Recommendations for design


#1

I am having trouble deciding what design to have inside my van. I have gone through in my head and some on paper designs but I am unsure.

My van is a 2003 Mercedes SWB. It has sliding doors on both right and left side so I don’t have a full wall. This is my main complication although I could blocks one door (which is not a problem). The main things are storage, somewhere to sit with a table and a kitchen area.

I would really appreciate any recommendations you have.


#2

Greetings & Welcome!

What a cute van!

I would start by removing that bulkhead, and replacing the original bench seat with super comfortable swivel, reclining bucket seats. These can provide seating, and with a table, it’s also a dining/work area. If it has the rubber floor mats, scrap those and convert it to carpet with appropriate padding, so it’s not trapping moisture underneath causing your floors to rot out.

Next I would add rain guards to your front windows and create your ventilation system. You DO NOT want roof vents, or to put holes in your roof for any reason. I would build a mailbox ventilator that attaches to the inside of a cracked passenger window, and blows air backwards into the cabin, then exits out a cracked drivers side window. (I can provide directions for these if needed.)

Yoga/puzzle type rubber mats glued to the wall side of the interior paneling/ceiling you’ll be installing, preserving the air space & air flow to the outside skin to prevent moisture build up. Thick felt type carpet mat, and carpeting for the floor and wheel wells. (This wicks the moisture away from the metal floor and to the interior where it can be evaporated out.) Add a washable throw rug on top.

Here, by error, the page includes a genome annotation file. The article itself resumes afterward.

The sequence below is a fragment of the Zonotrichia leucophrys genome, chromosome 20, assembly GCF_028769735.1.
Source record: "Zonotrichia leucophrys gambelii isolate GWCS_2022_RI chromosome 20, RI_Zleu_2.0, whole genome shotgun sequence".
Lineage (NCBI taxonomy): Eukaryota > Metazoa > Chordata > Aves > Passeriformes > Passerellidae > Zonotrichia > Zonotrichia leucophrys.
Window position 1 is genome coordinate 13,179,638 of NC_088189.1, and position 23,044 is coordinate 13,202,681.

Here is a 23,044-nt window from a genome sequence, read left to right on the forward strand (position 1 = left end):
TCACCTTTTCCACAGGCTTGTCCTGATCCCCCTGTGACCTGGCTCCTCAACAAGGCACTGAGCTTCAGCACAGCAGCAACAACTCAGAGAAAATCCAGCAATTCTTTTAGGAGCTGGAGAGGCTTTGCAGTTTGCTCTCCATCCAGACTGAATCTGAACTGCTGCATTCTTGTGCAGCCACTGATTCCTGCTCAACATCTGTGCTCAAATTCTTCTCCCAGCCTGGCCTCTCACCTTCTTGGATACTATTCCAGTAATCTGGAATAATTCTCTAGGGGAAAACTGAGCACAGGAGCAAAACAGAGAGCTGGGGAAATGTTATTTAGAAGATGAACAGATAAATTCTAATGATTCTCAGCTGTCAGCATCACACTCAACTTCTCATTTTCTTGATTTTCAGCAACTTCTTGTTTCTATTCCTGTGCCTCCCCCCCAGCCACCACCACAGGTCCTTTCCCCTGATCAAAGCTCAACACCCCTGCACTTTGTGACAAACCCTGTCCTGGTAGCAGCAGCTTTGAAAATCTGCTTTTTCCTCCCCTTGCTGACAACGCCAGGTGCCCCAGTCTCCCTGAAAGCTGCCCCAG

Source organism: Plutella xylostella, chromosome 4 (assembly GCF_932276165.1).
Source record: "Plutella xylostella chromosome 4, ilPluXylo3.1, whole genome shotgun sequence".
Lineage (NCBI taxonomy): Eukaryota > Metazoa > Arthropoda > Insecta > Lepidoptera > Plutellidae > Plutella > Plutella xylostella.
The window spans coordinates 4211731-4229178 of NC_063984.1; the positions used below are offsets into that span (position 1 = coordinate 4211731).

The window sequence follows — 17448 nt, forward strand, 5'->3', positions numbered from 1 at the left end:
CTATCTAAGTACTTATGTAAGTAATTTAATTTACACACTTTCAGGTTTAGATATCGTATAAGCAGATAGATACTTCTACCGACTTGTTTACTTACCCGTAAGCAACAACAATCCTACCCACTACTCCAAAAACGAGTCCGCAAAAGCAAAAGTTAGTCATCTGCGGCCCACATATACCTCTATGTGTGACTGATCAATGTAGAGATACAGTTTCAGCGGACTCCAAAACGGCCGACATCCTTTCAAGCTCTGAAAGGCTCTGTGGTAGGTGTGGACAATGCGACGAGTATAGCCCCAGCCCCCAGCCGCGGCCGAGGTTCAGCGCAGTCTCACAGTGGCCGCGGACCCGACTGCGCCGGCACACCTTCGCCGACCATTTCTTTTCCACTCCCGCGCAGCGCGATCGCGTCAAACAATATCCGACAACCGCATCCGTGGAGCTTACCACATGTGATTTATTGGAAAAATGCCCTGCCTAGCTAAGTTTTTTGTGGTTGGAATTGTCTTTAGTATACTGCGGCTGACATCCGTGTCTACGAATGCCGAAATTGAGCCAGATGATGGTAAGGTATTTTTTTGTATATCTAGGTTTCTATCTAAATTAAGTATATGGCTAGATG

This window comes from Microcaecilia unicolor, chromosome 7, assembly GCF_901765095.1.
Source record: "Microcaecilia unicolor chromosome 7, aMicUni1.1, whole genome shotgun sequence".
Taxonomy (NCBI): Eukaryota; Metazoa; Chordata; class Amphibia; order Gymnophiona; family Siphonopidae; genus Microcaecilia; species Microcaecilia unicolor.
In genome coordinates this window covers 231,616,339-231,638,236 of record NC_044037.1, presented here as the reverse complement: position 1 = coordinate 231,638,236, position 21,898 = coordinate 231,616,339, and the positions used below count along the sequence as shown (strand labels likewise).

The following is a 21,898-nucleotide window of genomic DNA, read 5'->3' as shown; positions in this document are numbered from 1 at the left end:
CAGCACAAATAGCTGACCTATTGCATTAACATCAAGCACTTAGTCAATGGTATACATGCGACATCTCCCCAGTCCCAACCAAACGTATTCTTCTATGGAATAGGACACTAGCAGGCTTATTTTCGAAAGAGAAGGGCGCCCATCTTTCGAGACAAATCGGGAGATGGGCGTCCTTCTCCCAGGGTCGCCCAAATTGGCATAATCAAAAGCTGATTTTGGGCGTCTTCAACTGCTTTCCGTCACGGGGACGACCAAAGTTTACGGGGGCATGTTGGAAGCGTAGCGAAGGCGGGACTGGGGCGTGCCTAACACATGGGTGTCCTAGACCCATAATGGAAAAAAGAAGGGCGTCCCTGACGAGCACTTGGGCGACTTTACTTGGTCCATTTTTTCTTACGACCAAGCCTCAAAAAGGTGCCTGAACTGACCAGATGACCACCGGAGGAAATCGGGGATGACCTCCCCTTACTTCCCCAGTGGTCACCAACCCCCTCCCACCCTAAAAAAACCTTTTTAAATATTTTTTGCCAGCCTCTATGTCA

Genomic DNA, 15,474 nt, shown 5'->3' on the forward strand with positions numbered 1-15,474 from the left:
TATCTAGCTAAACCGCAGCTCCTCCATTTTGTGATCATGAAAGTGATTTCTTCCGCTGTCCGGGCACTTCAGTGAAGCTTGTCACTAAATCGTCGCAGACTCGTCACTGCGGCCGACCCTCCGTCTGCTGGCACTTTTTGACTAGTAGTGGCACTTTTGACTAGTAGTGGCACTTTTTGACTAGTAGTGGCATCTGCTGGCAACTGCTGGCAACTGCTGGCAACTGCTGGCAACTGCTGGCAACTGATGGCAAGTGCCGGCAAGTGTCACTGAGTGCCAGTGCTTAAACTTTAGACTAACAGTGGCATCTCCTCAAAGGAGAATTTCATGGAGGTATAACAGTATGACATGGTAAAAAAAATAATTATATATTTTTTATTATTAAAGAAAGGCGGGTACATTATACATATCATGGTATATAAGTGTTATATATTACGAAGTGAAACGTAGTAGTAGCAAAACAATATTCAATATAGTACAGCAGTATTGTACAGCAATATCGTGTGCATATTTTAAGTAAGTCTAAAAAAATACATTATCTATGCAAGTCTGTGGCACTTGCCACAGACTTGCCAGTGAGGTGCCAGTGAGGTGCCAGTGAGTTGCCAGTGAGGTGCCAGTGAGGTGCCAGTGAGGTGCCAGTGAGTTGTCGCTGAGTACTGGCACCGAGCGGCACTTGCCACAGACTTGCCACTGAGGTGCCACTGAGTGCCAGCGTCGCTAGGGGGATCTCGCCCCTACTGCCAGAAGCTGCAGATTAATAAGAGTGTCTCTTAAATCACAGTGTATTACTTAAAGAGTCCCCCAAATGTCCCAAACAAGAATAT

For the cabin, the VW Vanagon Westy designs are hard to beat. Just add your toilet/shower, house battery with an isolator, heating & cooling, and you’re ready for just about anything. Put sliding doors on all your cabinets, rather than swinging doors, so they don’t require interior space to open them, and they’ll stay closed while traveling without the need of extra catches.

I wouldn’t build my stove or sinks in, just a bare counter top, that you can sit a camp stove on, or dishpans for sinks. The advantage is that both can be used outdoors as well without duplication. I just use trigger spray bottles for water for my dish pan sinks. Very handy. I intentionally don’t have any plumbing that can freeze.

The smaller the space, the harder it is to have a full featured camper, but it can be done.

Cheers!


"Those who believe money can't buy hapiness, don't have either." ~ An Anonymous Vandweller